Blockchain can help agencies digitize existing records and manage them within a secure infrastructure, allowing them to make some of these records “smart,” as described above in the example of Delaware corporate filings. Government agencies could create algorithms to allow blockchain data to be shared between parties once predefined conditions are met. Blockchain applications in this arena might secure and streamline the management of birth and death certificates, driver’s license records, sporting licenses, professional licenses, passports, travel visas—the examples are plentiful.
Blockchain could be used to improve the criminal justice system with a distributed ledger architecture. Criminal charges could be shared and tracked in a ledger that law enforcement, prosecution, courts, probation, lawyers, and corrections organizations could access. When charges are added or dropped by law enforcement, prosecution, or courts, that information would be posted to the ledger as well, with the expected result being faster, more efficient administration of justice.
Alternative dispute resolution refers to a variety of processes that help parties resolve disputes without a trial. Typical ADR processes include mediation, arbitration, neutral evaluation and collaborative law.
For parties seeking ADR, a blockchain platform could provide a secure, immutable, and transparent platform for capturing negotiations, terms of a resolution, and the identities and agreements of each of the parties. Every fact and detail of the agreement would be available and traceable in case of further disputes. Availability and expertise of qualified third-party mediators could be recorded in a blockchain ledger as well.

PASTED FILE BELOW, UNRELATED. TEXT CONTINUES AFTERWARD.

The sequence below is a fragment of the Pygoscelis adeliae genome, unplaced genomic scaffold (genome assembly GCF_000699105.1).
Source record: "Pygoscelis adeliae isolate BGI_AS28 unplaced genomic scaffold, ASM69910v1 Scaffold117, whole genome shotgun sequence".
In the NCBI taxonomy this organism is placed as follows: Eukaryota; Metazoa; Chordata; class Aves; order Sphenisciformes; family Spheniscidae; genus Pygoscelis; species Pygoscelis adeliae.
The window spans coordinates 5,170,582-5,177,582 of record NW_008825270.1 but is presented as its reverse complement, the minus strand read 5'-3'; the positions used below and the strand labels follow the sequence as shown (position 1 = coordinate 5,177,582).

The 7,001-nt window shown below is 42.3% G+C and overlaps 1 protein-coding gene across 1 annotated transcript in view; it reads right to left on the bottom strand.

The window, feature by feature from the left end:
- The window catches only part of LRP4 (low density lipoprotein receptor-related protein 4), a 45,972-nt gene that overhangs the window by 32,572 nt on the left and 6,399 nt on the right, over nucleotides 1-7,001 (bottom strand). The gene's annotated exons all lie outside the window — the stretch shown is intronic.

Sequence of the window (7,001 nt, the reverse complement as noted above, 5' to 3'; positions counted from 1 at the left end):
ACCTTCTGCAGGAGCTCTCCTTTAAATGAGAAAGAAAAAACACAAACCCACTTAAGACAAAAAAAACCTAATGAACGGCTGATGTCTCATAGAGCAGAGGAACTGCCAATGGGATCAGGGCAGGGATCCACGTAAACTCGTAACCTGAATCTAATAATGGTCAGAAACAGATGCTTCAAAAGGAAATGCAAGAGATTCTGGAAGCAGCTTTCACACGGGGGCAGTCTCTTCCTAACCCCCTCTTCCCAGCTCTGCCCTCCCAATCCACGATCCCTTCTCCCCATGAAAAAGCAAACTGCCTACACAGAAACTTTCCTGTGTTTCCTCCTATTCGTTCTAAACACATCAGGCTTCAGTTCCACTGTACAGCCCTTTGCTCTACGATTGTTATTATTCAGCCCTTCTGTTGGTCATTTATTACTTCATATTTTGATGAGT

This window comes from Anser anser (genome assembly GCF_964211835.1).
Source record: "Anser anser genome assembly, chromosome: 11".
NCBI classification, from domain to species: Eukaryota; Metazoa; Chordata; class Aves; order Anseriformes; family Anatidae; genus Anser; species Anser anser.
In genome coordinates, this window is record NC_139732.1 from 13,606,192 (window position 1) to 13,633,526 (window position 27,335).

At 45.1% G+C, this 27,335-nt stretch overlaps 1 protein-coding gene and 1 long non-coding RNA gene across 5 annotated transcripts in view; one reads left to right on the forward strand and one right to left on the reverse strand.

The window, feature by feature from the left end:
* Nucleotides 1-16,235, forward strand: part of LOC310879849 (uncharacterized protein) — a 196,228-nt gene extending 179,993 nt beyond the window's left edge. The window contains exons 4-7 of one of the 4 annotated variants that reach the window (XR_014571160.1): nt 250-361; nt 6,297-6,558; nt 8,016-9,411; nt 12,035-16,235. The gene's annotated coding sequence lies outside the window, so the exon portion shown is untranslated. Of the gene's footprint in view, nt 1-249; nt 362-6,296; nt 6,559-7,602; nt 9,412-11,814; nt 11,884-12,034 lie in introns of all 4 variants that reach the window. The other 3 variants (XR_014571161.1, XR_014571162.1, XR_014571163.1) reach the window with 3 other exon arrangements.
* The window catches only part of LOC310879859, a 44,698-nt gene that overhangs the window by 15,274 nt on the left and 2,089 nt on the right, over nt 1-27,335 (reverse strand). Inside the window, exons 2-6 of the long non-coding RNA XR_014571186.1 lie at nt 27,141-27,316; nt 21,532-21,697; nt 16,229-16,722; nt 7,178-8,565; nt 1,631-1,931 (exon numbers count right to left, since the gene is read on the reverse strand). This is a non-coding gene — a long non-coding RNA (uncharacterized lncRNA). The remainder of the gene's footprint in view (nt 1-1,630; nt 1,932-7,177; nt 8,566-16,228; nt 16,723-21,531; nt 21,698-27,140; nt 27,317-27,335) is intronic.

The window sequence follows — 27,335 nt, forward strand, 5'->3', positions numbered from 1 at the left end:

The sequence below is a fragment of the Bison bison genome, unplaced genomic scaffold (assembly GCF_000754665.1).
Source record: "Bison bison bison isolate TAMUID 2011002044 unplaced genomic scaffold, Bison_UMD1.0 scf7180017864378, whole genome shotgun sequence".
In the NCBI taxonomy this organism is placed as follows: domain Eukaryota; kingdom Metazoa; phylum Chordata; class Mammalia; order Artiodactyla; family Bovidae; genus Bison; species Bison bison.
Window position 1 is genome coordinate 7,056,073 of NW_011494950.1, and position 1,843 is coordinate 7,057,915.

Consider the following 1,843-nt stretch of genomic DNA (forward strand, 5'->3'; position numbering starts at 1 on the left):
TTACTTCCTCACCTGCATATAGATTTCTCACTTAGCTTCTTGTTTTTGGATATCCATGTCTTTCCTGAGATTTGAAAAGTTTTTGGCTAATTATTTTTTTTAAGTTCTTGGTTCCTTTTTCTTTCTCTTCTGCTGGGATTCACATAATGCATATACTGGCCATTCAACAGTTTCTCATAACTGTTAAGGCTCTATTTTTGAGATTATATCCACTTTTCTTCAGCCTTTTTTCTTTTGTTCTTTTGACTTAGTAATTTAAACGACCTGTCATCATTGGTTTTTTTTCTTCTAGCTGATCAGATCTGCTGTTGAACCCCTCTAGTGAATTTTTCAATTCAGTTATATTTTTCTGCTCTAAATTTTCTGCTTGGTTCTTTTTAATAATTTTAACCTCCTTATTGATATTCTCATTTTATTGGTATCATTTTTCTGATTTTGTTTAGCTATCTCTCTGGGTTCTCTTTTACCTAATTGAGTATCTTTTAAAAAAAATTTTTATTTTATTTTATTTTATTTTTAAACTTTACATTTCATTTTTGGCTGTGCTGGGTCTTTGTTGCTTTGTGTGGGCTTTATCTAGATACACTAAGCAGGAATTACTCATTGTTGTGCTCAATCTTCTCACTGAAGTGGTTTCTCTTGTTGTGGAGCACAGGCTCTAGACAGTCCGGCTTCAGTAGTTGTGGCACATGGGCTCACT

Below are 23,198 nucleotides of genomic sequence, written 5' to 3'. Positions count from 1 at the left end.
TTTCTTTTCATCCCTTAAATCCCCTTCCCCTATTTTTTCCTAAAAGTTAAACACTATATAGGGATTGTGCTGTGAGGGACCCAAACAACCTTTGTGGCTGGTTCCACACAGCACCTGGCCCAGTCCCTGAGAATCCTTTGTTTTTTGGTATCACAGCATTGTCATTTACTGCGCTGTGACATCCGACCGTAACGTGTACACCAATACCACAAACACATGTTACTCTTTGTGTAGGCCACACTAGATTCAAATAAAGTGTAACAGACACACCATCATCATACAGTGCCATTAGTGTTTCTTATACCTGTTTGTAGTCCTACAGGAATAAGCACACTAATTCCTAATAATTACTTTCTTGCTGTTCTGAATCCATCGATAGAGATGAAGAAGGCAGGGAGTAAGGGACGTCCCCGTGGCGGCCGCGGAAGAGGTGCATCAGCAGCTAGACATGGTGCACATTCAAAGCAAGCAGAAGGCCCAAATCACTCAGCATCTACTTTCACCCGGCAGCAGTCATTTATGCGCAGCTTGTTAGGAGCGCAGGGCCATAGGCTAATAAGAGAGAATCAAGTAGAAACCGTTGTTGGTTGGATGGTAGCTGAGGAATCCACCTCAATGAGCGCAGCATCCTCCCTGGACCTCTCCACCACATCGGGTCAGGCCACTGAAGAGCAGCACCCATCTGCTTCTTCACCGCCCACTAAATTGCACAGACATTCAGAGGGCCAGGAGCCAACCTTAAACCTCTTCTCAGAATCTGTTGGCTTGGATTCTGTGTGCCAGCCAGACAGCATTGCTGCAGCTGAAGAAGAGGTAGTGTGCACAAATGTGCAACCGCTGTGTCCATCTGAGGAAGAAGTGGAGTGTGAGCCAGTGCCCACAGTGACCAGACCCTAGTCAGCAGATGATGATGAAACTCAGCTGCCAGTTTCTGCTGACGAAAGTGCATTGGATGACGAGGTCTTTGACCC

As blockchain technology matures, we will continue to see applications that impact the legal profession. Until then, it is impacting most of the client’s lawyers serve so it’s worth the effort for anyone within the legal industry to start learning about blockchain technology and start preparing for how it will change your practice and the services you will offer in the future. In some cases, it will significantly alter the traditional role lawyers have played as trusted intermediaries.
The Blockchain a New Web 3.0?
The blockchain gives internet users the ability to create value and authenticates digital information. What will new business applications result?
Distributed ledgers enable the coding of simple contracts that will execute when specified conditions are met. Ethereum is an open source blockchain project that was built specifically to realize this possibility. Still, in its early stages, Ethereum has the potential to leverage the usefulness of blockchains on a truly world-changing scale.
At the technology’s current level of development, smart contracts can be programmed to perform simple functions. For instance, a derivative could be paid out when a financial instrument meets certain benchmark, with the use of blockchain technology and Bitcoin enabling the payout to be automated.
The sharing economy
With companies like Uber and AirBnB flourishing, the sharing economy is already a proven success. Currently, however, users who want to hail a ride-sharing service have to rely on an intermediary like Uber. By enabling peer-to-peer payments, the blockchain opens the door to direct interaction between parties — a truly decentralized sharing economy results.
An early example, OpenBazaar uses the blockchain to create a peer-to-peer eBay. Download the app onto your computing device, and you can transact with OpenBazzar vendors without paying transaction fees. The “no rules” ethos of the protocol means that personal reputation will be even more important to business interactions than it currently is on eBay.
Crowdfunding initiatives like Kickstarter and Gofundme are doing the advance work for the emerging peer-to-peer economy. The popularity of these sites suggests people want to have a direct say in product development. Blockchains take this interest to the next level, potentially creating crowd-sourced venture capital funds.